|Tip: Learn more about real cost of employee onboarding.|
Believe it or not, there are some companies that forget to tell their current employees that a new hire is starting. Not only will this confuse your current employees, it will make a new employee feel unwelcome and uncomfortable on their first day.
Once your new employee signs their offer letter, send an introduction email out the Friday before they start. Include a quick bio about them and a link to their LinkedIn profile. This will give everyone a chance to connect with the new hire online and get familiar with them before their first day.
There’s a delicate balance between being underprepared for an employee’s first day and being too prepared. Remember, your new hire is likely nervous and feeling overwhelmed starting a new job. Don’t make the mistake of overloading your new employee with too much information at once. Keep things light and casual for the first day.
What does the ideal first day for a new employee look like? It really depends on your workplace culture and industry, but here are a few jumping off points.
The first thing you should do is take your new hire to their desk and let them set their things down. The day is going to be filled with walking around and meeting new people. You don’t want them to have to carry their backpack or purse around everywhere with them.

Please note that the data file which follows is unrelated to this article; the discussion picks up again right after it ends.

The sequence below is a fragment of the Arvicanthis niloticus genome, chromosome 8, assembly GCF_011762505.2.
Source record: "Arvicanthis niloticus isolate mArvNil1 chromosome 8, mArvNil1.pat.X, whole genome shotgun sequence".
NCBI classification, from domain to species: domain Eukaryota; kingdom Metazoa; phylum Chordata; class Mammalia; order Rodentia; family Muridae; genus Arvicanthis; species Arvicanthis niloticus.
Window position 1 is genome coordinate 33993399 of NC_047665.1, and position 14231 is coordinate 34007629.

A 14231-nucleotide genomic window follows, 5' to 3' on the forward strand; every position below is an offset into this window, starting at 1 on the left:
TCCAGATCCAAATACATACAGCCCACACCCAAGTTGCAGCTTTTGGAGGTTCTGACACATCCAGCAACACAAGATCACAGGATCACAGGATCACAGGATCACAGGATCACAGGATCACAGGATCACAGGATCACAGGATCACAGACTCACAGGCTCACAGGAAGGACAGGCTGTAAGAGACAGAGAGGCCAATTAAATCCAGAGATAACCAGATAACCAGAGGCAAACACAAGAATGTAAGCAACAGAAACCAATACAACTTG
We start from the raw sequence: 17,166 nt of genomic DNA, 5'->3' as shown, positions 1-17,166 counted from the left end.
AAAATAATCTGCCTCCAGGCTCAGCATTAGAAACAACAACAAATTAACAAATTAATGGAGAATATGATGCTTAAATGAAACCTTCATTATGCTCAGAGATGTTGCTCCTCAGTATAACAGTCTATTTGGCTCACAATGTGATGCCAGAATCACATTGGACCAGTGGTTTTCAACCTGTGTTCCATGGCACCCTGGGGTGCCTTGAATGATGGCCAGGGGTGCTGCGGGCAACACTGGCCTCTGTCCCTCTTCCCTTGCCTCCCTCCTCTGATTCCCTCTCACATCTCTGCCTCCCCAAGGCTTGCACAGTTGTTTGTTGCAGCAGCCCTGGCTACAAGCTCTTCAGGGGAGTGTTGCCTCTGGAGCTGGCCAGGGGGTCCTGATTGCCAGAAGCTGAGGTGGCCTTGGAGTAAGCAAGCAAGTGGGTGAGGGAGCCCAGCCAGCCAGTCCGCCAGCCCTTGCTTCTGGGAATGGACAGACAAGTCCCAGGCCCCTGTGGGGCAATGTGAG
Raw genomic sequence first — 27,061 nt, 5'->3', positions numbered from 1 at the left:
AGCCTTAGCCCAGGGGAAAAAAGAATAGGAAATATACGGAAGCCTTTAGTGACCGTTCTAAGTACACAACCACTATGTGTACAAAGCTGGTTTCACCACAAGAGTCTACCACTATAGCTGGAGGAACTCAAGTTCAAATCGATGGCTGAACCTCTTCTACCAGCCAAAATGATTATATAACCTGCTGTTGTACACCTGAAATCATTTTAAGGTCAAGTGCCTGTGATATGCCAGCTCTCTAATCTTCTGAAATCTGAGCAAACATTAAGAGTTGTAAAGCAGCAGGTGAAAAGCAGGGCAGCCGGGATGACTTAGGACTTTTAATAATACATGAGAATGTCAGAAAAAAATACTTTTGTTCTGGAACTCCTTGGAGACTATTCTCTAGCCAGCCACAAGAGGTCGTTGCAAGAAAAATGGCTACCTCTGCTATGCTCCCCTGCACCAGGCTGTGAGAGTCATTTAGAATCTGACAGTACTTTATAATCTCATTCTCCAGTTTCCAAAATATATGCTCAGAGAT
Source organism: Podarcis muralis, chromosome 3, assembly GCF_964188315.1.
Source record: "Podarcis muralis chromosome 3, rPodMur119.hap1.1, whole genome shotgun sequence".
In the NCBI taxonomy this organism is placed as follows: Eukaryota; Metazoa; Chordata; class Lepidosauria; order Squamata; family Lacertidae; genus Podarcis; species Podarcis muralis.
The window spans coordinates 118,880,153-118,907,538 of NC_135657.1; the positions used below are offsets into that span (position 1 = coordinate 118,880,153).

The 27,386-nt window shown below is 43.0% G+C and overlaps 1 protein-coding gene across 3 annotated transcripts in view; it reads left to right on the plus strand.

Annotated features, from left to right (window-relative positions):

|Tip: Give your new hire 30 minutes to log in to their computer and set up their email|
Once you’ve done that, show them where the bathrooms are and offer them a chance to use them. This will give your new employee a chance to use the restroom if they need to and will avoid awkward questions about it later.
The next priority for employee onboarding should be the paperwork. You and your new hire should find a quiet room where you can review the terms of their employment, benefits and compensation information, non-compete agreements, state and federal employment papers, and the employee handbook.
|Tip: When was the last time you updated your employee handbook? Check out these tips for tips on how to keep your employee handbook current.|
Schedule at least an hour to review all these materials and allow your new hire time to read everything before signing it. Once everything has been reviewed and signed, give your new employee a copy for their records and let them know you’re available if they have any questions.